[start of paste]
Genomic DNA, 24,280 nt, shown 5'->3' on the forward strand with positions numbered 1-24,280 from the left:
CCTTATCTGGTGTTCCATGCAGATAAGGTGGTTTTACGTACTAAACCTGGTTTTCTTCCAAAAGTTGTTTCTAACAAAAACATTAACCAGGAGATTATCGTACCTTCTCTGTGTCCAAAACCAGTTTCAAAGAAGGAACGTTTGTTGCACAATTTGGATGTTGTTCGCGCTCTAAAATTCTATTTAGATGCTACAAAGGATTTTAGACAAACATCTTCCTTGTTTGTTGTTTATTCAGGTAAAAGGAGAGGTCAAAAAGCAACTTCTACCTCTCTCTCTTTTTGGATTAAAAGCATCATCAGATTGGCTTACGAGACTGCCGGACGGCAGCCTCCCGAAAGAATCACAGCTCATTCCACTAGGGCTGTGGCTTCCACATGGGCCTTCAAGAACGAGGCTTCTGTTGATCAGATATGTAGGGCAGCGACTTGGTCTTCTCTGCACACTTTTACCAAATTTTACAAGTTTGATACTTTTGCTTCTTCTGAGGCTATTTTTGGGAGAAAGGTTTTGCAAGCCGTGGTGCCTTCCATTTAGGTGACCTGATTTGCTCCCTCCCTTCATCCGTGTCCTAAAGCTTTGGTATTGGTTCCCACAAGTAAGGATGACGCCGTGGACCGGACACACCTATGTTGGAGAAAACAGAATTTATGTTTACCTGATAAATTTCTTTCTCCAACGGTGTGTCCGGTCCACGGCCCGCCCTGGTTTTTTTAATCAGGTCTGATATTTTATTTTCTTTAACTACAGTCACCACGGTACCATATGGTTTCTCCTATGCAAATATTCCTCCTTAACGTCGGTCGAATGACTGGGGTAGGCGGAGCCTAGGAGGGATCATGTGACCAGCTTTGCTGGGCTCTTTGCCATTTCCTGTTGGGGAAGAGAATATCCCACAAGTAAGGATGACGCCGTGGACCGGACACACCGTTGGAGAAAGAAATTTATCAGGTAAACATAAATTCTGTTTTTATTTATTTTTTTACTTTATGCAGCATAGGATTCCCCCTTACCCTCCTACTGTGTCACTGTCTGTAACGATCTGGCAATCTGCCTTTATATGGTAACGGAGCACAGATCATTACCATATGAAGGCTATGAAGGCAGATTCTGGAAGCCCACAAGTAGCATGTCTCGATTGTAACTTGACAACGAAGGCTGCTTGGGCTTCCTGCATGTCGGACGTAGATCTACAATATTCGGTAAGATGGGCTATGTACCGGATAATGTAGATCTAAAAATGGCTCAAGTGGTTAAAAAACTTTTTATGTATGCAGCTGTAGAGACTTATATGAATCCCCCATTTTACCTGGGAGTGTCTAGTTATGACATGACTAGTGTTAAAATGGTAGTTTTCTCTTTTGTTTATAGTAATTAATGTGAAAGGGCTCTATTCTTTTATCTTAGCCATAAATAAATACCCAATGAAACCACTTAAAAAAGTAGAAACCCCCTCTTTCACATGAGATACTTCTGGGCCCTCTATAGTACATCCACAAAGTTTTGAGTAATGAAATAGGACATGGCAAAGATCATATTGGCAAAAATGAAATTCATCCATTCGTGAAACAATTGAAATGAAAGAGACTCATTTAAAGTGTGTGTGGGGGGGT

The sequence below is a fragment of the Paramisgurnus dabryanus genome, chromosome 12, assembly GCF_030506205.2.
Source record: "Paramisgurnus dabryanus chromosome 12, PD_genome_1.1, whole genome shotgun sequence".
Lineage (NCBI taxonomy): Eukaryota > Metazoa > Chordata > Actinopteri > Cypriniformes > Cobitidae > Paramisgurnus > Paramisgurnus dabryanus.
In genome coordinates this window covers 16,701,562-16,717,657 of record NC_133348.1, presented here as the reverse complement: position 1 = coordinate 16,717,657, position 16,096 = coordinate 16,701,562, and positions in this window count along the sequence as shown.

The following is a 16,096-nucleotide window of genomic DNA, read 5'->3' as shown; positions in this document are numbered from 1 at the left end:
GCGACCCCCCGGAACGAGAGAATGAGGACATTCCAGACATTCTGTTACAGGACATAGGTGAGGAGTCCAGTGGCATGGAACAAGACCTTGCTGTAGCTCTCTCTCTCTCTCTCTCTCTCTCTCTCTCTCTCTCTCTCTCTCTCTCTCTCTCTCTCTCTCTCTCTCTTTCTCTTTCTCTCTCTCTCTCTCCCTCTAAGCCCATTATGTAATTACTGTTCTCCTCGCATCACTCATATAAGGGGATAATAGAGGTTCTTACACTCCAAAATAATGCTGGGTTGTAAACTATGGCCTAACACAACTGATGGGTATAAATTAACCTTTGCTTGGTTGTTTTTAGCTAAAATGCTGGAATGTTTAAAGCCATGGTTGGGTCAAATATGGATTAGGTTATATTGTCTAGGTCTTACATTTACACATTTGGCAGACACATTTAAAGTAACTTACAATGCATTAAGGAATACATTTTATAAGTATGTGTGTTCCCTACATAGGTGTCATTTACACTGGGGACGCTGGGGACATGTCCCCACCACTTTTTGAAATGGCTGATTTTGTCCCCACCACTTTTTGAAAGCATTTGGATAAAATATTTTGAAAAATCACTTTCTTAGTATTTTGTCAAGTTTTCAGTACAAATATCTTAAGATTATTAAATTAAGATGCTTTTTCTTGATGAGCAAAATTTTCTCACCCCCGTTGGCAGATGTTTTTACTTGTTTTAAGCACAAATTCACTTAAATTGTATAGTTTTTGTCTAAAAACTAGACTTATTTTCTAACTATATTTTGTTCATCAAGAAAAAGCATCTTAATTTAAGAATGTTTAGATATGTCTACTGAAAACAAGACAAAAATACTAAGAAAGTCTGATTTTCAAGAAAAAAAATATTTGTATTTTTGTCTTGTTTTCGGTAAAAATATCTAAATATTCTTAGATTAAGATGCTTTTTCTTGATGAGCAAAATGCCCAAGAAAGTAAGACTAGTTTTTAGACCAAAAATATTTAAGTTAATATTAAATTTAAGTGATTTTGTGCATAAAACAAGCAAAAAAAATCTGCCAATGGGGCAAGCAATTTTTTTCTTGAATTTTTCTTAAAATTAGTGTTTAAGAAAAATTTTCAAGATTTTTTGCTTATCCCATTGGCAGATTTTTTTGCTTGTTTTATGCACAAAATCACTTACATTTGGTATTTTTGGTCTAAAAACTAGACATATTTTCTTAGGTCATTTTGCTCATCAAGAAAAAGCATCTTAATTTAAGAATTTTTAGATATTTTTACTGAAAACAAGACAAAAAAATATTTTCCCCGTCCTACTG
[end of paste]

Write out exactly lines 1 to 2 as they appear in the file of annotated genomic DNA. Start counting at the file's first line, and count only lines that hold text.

Genomic DNA, 24,280 nt, shown 5'->3' on the forward strand with positions numbered 1-24,280 from the left:
CCTTATCTGGTGTTCCATGCAGATAAGGTGGTTTTACGTACTAAACCTGGTTTTCTTCCAAAAGTTGTTTCTAACAAAAACATTAACCAGGAGATTATCGTACCTTCTCTGTGTCCAAAACCAGTTTCAAAGAAGGAACGTTTGTTGCACAATTTGGATGTTGTTCGCGCTCTAAAATTCTATTTAGATGCTACAAAGGATTTTAGACAAACATCTTCCTTGTTTGTTGTTTATTCAGGTAAAAGGAGAGGTCAAAAAGCAACTTCTACCTCTCTCTCTTTTTGGATTAAAAGCATCATCAGATTGGCTTACGAGACTGCCGGACGGCAGCCTCCCGAAAGAATCACAGCTCATTCCACTAGGGCTGTGGCTTCCACATGGGCCTTCAAGAACGAGGCTTCTGTTGATCAGATATGTAGGGCAGCGACTTGGTCTTCTCTGCACACTTTTACCAAATTTTACAAGTTTGATACTTTTGCTTCTTCTGAGGCTATTTTTGGGAGAAAGGTTTTGCAAGCCGTGGTGCCTTCCATTTAGGTGACCTGATTTGCTCCCTCCCTTCATCCGTGTCCTAAAGCTTTGGTATTGGTTCCCACAAGTAAGGATGACGCCGTGGACCGGACACACCTATGTTGGAGAAAACAGAATTTATGTTTACCTGATAAATTTCTTTCTCCAACGGTGTGTCCGGTCCACGGCCCGCCCTGGTTTTTTTAATCAGGTCTGATATTTTATTTTCTTTAACTACAGTCACCACGGTACCATATGGTTTCTCCTATGCAAATATTCCTCCTTAACGTCGGTCGAATGACTGGGGTAGGCGGAGCCTAGGAGGGATCATGTGACCAGCTTTGCTGGGCTCTTTGCCATTTCCTGTTGGGGAAGAGAATATCCCACAAGTAAGGATGACGCCGTGGACCGGACACACCGTTGGAGAAAGAAATTTATCAGGTAAACATAAATTCTGTTTTTATTTATTTTTTTACTTTATGCAGCATAGGATTCCCCCTTACCCTCCTACTGTGTCACTGTCTGTAACGATCTGGCAATCTGCCTTTATATGGTAACGGAGCACAGATCATTACCATATGAAGGCTATGAAGGCAGATTCTGGAAGCCCACAAGTAGCATGTCTCGATTGTAACTTGACAACGAAGGCTGCTTGGGCTTCCTGCATGTCGGACGTAGATCTACAATATTCGGTAAGATGGGCTATGTACCGGATAATGTAGATCTAAAAATGGCTCAAGTGGTTAAAAAACTTTTTATGTATGCAGCTGTAGAGACTTATATGAATCCCCCATTTTACCTGGGAGTGTCTAGTTATGACATGACTAGTGTTAAAATGGTAGTTTTCTCTTTTGTTTATAGTAATTAATGTGAAAGGGCTCTATTCTTTTATCTTAGCCATAAATAAATACCCAATGAAACCACTTAAAAAAGTAGAAACCCCCTCTTTCACATGAGATACTTCTGGGCCCTCTATAGTACATCCACAAAGTTTTGAGTAATGAAATAGGACATGGCAAAGATCATATTGGCAAAAATGAAATTCATCCATTCGTGAAACAATTGAAATGAAAGAGACTCATTTAAAGTGTGTGTGGGGGGGT